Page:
LAHORE - The crisis in the Pakistan People’s Party (PPP) appears to be getting more serious with the passage of time, but the people at the helm are complacent. While some leaders have already quit the PPP many others in the party are in clear disagreement with the policies being pursued at present. As a result, more defections cannot be ruled out.

Former federal minister Firdaus Ashiq Awan, who at a meeting with Bilawal in Karachi submitted her resignation as vice-president of the Punjab organisation, alleges that the PPP has been reduced to what she calls B-team of the ruling PML-N. Known as a weathercock in political circles, the leader from Sialkot also thinks that a major surgery of the party is necessary to make it a potent entity.

Another important leader, Aitzaz Ahsan, who is also leader of the opposition in the Senate, has been quoted as saying at a news conference that the PPP “will be pleased to see the back of PML-N government as the ruling party itself seems keen to sink its ship. The federal government seems tumbling down due to its inefficiency and opposition is not ready to support it.”

Nobody except Mr Asif Ali Zardari is responsible for the situation the party is passing through at present as he alone takes all important decisions. And what Firdaus Ashiq Awan or Aitzaz said amounted to a no-confidence in his pro-PML-N policies or the so-called politics of reconciliation.

Some senior leaders who recently parted ways with the PPP had also expressed serious reservations about the policies and said the party faces an existential threat in the country’s most populous province.

Now look at the way the leadership is trying to shoo off the crisis.

Co-Chairman Zardari, the real party chief, is out of the country (in London) and in his absence Bilawal is holding meetings with the party leaders in Karachi. There is nothing wrong in the meetings. But everyone remembers that only recently the former president had said that Bilawal is “immature” at present and would be launched in politics at an “appropriate time”. The father’s verdict had quashed speculations that the son could replace the opposition leader in the National Assembly (who is also a PPP man) or the Sindh chief minister, who the entire country agrees is nothing more than an obedient servant of the Bilawal House.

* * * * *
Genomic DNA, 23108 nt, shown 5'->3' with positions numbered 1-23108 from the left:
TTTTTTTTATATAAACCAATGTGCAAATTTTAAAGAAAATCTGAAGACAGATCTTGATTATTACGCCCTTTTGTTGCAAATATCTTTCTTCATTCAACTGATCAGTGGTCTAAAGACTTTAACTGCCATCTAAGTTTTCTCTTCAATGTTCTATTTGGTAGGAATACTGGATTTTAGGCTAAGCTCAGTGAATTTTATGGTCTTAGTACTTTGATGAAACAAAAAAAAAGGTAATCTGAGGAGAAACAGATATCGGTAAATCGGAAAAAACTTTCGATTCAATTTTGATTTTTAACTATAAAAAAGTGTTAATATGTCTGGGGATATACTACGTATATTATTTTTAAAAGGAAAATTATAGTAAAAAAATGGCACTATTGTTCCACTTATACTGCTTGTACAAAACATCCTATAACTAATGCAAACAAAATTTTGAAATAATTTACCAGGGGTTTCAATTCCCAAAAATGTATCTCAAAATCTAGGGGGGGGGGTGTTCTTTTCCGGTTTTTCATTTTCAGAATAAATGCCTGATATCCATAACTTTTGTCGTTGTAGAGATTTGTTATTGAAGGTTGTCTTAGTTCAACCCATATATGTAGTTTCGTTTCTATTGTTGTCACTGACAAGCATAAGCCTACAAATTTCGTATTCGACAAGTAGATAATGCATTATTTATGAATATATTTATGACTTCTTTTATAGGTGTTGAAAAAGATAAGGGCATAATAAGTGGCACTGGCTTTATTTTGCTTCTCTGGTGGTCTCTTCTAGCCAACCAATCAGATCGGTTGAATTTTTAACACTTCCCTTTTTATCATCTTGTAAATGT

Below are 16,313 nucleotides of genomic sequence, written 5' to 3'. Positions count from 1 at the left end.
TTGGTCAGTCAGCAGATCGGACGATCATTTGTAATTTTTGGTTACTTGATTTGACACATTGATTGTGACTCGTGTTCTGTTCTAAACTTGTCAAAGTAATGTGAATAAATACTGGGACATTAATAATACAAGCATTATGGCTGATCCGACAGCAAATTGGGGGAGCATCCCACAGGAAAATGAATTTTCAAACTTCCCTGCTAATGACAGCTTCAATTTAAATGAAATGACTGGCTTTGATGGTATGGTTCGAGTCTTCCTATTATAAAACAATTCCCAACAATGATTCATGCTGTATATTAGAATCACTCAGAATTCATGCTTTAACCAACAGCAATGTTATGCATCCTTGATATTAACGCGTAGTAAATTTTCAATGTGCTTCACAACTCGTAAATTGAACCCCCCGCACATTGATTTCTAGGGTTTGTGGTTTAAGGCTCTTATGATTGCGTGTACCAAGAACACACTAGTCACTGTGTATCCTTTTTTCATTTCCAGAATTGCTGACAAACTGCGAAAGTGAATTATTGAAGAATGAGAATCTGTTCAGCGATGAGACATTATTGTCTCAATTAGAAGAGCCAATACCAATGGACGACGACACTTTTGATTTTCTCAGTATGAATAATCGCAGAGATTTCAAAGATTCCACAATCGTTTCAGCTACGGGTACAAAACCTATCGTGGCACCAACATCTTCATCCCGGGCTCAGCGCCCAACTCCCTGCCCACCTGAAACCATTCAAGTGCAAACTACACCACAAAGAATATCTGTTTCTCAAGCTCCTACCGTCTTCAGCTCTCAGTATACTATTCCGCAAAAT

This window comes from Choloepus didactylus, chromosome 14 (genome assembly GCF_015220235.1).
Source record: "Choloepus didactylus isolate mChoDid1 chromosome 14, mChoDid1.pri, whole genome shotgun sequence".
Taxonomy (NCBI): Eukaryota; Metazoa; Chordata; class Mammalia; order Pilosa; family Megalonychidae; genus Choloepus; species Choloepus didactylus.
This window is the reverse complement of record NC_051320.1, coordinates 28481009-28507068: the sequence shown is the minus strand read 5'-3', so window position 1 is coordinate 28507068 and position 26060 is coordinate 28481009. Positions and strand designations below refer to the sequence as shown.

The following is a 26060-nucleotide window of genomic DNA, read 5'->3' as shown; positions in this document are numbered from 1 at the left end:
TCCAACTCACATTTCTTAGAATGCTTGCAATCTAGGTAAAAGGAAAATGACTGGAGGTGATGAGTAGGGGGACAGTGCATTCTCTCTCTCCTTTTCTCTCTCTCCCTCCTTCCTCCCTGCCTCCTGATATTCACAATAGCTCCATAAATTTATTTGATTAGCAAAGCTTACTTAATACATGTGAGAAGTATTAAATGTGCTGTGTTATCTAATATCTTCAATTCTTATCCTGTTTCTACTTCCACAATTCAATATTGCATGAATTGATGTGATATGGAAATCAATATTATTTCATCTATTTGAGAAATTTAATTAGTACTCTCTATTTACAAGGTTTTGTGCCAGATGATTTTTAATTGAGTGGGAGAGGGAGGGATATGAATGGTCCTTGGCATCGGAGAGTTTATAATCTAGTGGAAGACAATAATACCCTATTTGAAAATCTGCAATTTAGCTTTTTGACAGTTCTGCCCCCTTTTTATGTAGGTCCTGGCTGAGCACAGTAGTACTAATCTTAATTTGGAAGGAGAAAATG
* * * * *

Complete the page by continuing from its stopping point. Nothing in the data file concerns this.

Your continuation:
The new role that Bilawal has started playing raises some questions. Has he attained maturity over the past few days? Is he capable of playing the role of a troubleshooter?

Another question arises whether the co-chairman has abdicated authority to give a free hand to son Bilawal to run the party? And what if the debutant son fails the first test?

It is pertinent to note that the problem is in Punjab and the troubleshooting is being carried out in Karachi. Is it not possible for Bilawal to come to Lahore and listen to the grievances of the party leaders? He should have reached out to the estranged leaders without waiting for the Eid.

As for the Karachi meetings, a party spokesman has been quoted as saying that Bilawal informed his father that leaders from Punjab had complained that the authorities in the province were pushing the party cadres to the wall. Mr Zardari, the spokesman said, “advised” Bilawal to go to Punjab and reorganise the party immediately after Eidul Fitr.

Once Bilawal comes to Lahore, he may bring about some changes in the party setup to reinvigorate it in a province where it is almost non-existent, dejected or dormant. A lot of effort will be needed to make the presence of the party felt.

In Punjab, the PTI has almost already replaced the PPP as an opposition party. In the Punjab Assembly, the PTI has some 30 MPAs against PPP’s eight. At the federal level, the PPP could get only four NA seats from Punjab against PTI’s nine.

The local government elections to be held in Punjab in September will be the immediate challenge for the party. The PML-N is doing its best to set up as many development projects in Punjab as possible to be able to keep the driving seat of the lowest tier of the government. The PTI is striving to give the ruling party a tough competition. Bilawal will have to do a lot of hard work to bring the party out of oblivion, especially so because the PPP has never taken much interest in the local elections.

The recent frontal attack of Mr Zardari on the generals, endorsed by the party a day later, has also caused colossal damage to the party. No party has supported the onslaught, as a result of which it stands isolated. The explanations of the speech offered by various leaders have not changed the public opinion. Thus, mending fences with the establishment will also an important front for the son to focus on.